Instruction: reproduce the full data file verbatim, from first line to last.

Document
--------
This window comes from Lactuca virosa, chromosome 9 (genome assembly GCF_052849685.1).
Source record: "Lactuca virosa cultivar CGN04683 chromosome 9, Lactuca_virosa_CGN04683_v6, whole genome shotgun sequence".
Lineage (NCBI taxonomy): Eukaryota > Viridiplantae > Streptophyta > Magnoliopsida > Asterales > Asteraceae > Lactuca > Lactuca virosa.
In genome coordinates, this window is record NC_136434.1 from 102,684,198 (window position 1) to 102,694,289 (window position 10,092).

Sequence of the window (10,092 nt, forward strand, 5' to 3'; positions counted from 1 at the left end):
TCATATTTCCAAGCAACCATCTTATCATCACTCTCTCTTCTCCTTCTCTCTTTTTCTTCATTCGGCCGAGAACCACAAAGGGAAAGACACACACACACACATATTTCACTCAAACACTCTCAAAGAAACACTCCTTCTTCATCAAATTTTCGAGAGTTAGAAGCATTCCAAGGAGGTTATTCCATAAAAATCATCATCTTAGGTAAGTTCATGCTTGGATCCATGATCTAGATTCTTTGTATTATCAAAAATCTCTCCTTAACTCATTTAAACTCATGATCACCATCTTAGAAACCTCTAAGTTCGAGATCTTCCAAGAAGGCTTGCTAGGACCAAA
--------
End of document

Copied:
This window comes from Lactuca virosa, chromosome 9 (genome assembly GCF_052849685.1).
Source record: "Lactuca virosa cultivar CGN04683 chromosome 9, Lactuca_virosa_CGN04683_v6, whole genome shotgun sequence".
Lineage (NCBI taxonomy): Eukaryota > Viridiplantae > Streptophyta > Magnoliopsida > Asterales > Asteraceae > Lactuca > Lactuca virosa.
In genome coordinates, this window is record NC_136434.1 from 102,684,198 (window position 1) to 102,694,289 (window position 10,092).

Sequence of the window (10,092 nt, forward strand, 5' to 3'; positions counted from 1 at the left end):
TCATATTTCCAAGCAACCATCTTATCATCACTCTCTCTTCTCCTTCTCTCTTTTTCTTCATTCGGCCGAGAACCACAAAGGGAAAGACACACACACACACATATTTCACTCAAACACTCTCAAAGAAACACTCCTTCTTCATCAAATTTTCGAGAGTTAGAAGCATTCCAAGGAGGTTATTCCATAAAAATCATCATCTTAGGTAAGTTCATGCTTGGATCCATGATCTAGATTCTTTGTATTATCAAAAATCTCTCCTTAACTCATTTAAACTCATGATCACCATCTTAGAAACCTCTAAGTTCGAGATCTTCCAAGAAGGCTTGCTAGGACCAAA